Reb Zalmen was a prominent man in Staszów. He maintained a fine household, gave charity to many institutions, and saw to the education of his gifted sons.


Reb Akive “Hitlmakher” Dunajec

Reb Akive Hitlmakher (the father of the musician and later conductor of the orchestra of Hakoach [sports club]) was an entirely different kind of person. He was unable to stick to his work in his workshop. He always found time to stroll around the market place and the streets. And whenever he observed, with his sharp eye, a humorous scene or a comical human characteristic, he would seize on it, and work it into a story that he would later tell, imitating and making fun of the characters. But his comical bent was only part of his nature. He was at heart a calm and quiet man, and had great appreciation for education. He did everything he could to help his only son Yosele fulfill his musical training.


A Note

There were also other hat–maker families in town, especially from among the extended Flajszhakier family, who led a life of honest, peaceful hard work; the majority of whom eked out a meager living to support their many children. But I don't remember them sufficiently to memorialize them separately. Let these words serve to memorialize all the Jews – those mentioned and unmentioned – good, honest Jews, who were ripped up by their roots, and who exist no more.

Honor to their memory.


  1. Konfederatke: a squarish cap named after its use by the Polish Bar Confederation of nobles of 1768-72, and thereafter regarded as a symbol of Polish patriotism. See http://en.wikipedia.org/wiki/Bar_Confederation, http://en.wikipedia.org/wiki/Rogatywka, and http://de.wikipedia.org/wiki/Konfederatka. return

[Pages 87]

Statistical Data on Staszów

by Elchanan Erlich

Translated by Miriam Leberstein

Charts formatted by Leonard Levin

Here is a chart of Jewish industrial enterprises in Staszów, as presented in the book, Jewish Industrial Enterprises in Poland, produced under the direction of Engineer Eliezer Heller, pursuant to the survey of 1921, Volume Four, pp.114-125, Table A and Table A-1, Provinces of Kielce and Lublin. [Published in] Warsaw, 1923.

The attached list is far from exhaustive; in particular, it underreports the shoe and leather industry. But that is certainly not the fault of the author. An article in this book [p.74] by Menachem Lifshitz, “The Shoe Industry”, does a great deal to complete this chart and at the same time points out the great economic development of the town in the years following the First World War, especially in the leather and shoe industry.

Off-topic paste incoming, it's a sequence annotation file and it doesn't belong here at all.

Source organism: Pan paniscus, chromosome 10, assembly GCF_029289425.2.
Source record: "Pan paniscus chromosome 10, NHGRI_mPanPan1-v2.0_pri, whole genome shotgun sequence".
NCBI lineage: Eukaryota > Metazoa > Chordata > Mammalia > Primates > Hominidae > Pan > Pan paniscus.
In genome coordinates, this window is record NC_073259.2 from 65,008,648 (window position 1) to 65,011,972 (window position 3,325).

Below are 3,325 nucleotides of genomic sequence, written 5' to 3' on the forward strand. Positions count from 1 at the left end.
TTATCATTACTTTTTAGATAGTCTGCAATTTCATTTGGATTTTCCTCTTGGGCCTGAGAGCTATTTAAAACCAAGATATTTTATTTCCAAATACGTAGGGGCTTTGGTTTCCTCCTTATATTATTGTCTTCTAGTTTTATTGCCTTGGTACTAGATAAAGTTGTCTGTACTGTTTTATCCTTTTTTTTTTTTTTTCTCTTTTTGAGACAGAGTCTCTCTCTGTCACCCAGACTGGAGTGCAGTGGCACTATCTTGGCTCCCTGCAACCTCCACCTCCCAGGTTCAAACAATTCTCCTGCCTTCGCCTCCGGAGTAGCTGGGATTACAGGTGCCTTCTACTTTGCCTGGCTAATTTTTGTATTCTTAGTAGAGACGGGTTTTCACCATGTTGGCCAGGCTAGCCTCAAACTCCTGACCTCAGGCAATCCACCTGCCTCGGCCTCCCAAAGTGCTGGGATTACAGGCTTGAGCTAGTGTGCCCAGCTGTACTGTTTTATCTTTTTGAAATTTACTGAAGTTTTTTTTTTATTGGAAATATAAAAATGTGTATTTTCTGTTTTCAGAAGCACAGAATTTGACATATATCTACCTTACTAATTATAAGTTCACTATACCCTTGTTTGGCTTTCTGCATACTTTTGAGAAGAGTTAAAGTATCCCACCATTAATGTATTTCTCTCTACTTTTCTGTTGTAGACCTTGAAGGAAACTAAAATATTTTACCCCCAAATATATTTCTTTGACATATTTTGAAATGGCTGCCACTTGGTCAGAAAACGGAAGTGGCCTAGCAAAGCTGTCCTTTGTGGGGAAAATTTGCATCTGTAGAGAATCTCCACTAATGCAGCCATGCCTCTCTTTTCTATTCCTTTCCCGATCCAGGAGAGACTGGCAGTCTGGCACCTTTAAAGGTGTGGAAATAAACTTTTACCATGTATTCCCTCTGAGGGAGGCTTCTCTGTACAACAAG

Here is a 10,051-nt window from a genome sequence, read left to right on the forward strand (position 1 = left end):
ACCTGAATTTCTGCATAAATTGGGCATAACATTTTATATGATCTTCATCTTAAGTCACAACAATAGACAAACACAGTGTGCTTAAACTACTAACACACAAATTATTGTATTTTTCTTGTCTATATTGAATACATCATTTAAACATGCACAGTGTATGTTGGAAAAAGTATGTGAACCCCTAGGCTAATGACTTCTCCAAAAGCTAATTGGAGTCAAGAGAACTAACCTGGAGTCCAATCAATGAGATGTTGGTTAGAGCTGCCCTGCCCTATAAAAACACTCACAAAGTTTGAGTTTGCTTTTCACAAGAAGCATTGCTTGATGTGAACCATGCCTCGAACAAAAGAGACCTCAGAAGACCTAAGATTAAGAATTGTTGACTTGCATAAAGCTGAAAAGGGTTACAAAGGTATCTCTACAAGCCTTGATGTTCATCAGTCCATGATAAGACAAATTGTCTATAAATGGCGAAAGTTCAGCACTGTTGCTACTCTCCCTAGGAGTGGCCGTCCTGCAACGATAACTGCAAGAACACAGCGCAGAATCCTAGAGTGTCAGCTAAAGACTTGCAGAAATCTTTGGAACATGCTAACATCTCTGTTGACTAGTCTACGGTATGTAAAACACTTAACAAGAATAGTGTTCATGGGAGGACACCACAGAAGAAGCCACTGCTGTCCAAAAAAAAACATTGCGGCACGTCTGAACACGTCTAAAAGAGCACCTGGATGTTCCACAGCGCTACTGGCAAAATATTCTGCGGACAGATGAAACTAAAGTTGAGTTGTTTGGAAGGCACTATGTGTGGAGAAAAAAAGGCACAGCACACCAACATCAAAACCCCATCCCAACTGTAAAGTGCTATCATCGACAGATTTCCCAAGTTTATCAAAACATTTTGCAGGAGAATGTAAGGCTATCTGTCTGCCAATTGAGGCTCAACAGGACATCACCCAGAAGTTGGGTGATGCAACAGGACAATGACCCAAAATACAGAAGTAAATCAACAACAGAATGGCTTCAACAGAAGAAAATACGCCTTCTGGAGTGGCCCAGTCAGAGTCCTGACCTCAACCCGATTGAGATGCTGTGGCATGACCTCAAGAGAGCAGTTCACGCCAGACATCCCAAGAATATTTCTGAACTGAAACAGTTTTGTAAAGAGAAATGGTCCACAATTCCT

Sectors Production
by Sector
Stone, Clay & Glass 2.4% 3.8% 6.8%
Metal 2.4% 1.4% 0.7%
Machinery 4.7% 2.8% 1.3%
Wood 3.1% 3.8% 4.6%
Leather 2.4% 4.8.7% 7.3%
Textiles 1.6% 1.1% 0.7%
Clothing 64.6% 69.6% 76.8%
Food 12.6% 9.4% 2.0%
Construction 4.7% 2.4% 0.7%
Cleaning 1.6% 0.7% 0.0%


Summary of the Town's Industrial Enterprises and Persons Employed

Enterprises Total
- With hired workers 72
- Without hired workers 55
Inactive 0
Total active & inactive 127


Persons Employed (In Season)

Workers   Total
Pct of
Self-employed   126 44.1%
Family members   9 3.1%
Hired workers      
- Jewish men 128    
- Jewish women 12    
-- Total Jews 140 140 49.0%
Non-Jewish men   11 3.8%
Total workers   286 100.0%

According to the provisional results of the general census of 1921, which are contained in the Statistical Monthly (Book V, Monthly #5, 1922), the town's general population amounted to 8, 368 persons. Details as to the size of the Jewish population have not yet been published.


Enterprises, Categories of Production, and Persons Employed - In Absolute Numbers

Enterprises Workers
Production Sectors Active &
in Sector
in Sector
Pct in Sector
Pct in Sector
Pct in
Men +
(men), Pct
in Sector
Stone, Earth & Related Industries 3 2 1 11 2, 18.2%   4, 36.4% 4+0 5, 45.4%
Metal Industry 3 1 2 4 3, 75%   1, 25% 1+0  
Machines & Related Industries 6 2 4 8 6, 75%   2, 25% 2+0  
Wood & Related Industries - Fabrication 4 4 0 11 4, 36.4%   7, 63.6% 7+0  
Leather, Fur & Related Industries 3 2 1 14 3, 21.4%   5, 35.7% 4+1 6, 42.8.7%
Textile Industry 2 1 1 3 2, 66.7%   1, 33.3% 0+1  
Clothing & Accessories Industry 82 56 26 199 82, 41.2% 1, 0.5% 116, 58.3% 105+11  
Food & Delicacies 16 3 13 27 16, 59.3% 8, 29.6% 3, 11.1% 3+0  
Chemical Industry 6 1 5 7 6, 85.7%   1, 14.3% 1+0  
Construction Industry 2 0 2 2 2, 100%        


[Pages 89]

A Boycott Proclamation from 1935

Yiddish text (translation from Polish) by Elchanan Erlich

English Translation from Yiddish by Miriam Leberstein